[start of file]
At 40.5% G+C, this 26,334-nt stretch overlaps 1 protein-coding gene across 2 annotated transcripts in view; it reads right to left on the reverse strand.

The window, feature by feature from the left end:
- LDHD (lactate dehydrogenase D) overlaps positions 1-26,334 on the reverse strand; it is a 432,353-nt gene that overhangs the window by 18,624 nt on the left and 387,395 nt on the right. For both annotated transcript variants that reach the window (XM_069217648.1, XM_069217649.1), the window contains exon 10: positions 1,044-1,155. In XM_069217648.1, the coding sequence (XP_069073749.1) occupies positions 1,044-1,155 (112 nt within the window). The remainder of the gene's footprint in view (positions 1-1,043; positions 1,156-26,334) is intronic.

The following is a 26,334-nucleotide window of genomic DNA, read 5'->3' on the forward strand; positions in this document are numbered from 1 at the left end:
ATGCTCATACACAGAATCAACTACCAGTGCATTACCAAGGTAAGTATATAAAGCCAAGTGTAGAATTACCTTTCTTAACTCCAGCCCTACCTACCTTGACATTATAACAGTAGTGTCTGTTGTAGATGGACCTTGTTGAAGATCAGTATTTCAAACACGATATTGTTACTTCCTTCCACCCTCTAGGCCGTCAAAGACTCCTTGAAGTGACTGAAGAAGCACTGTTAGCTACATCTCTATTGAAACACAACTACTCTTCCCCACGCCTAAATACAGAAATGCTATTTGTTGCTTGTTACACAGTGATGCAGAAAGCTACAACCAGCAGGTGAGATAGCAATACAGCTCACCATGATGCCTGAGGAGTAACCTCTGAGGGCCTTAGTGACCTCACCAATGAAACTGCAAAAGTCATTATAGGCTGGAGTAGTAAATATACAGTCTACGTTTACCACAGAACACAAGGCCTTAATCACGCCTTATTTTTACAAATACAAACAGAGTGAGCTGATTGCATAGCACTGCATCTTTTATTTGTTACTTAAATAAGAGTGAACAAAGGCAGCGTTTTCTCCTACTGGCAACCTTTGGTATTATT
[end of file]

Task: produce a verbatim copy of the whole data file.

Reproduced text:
At 40.5% G+C, this 26,334-nt stretch overlaps 1 protein-coding gene across 2 annotated transcripts in view; it reads right to left on the reverse strand.

The window, feature by feature from the left end:
- LDHD (lactate dehydrogenase D) overlaps positions 1-26,334 on the reverse strand; it is a 432,353-nt gene that overhangs the window by 18,624 nt on the left and 387,395 nt on the right. For both annotated transcript variants that reach the window (XM_069217648.1, XM_069217649.1), the window contains exon 10: positions 1,044-1,155. In XM_069217648.1, the coding sequence (XP_069073749.1) occupies positions 1,044-1,155 (112 nt within the window). The remainder of the gene's footprint in view (positions 1-1,043; positions 1,156-26,334) is intronic.

The following is a 26,334-nucleotide window of genomic DNA, read 5'->3' on the forward strand; positions in this document are numbered from 1 at the left end:
ATGCTCATACACAGAATCAACTACCAGTGCATTACCAAGGTAAGTATATAAAGCCAAGTGTAGAATTACCTTTCTTAACTCCAGCCCTACCTACCTTGACATTATAACAGTAGTGTCTGTTGTAGATGGACCTTGTTGAAGATCAGTATTTCAAACACGATATTGTTACTTCCTTCCACCCTCTAGGCCGTCAAAGACTCCTTGAAGTGACTGAAGAAGCACTGTTAGCTACATCTCTATTGAAACACAACTACTCTTCCCCACGCCTAAATACAGAAATGCTATTTGTTGCTTGTTACACAGTGATGCAGAAAGCTACAACCAGCAGGTGAGATAGCAATACAGCTCACCATGATGCCTGAGGAGTAACCTCTGAGGGCCTTAGTGACCTCACCAATGAAACTGCAAAAGTCATTATAGGCTGGAGTAGTAAATATACAGTCTACGTTTACCACAGAACACAAGGCCTTAATCACGCCTTATTTTTACAAATACAAACAGAGTGAGCTGATTGCATAGCACTGCATCTTTTATTTGTTACTTAAATAAGAGTGAACAAAGGCAGCGTTTTCTCCTACTGGCAACCTTTGGTATTATT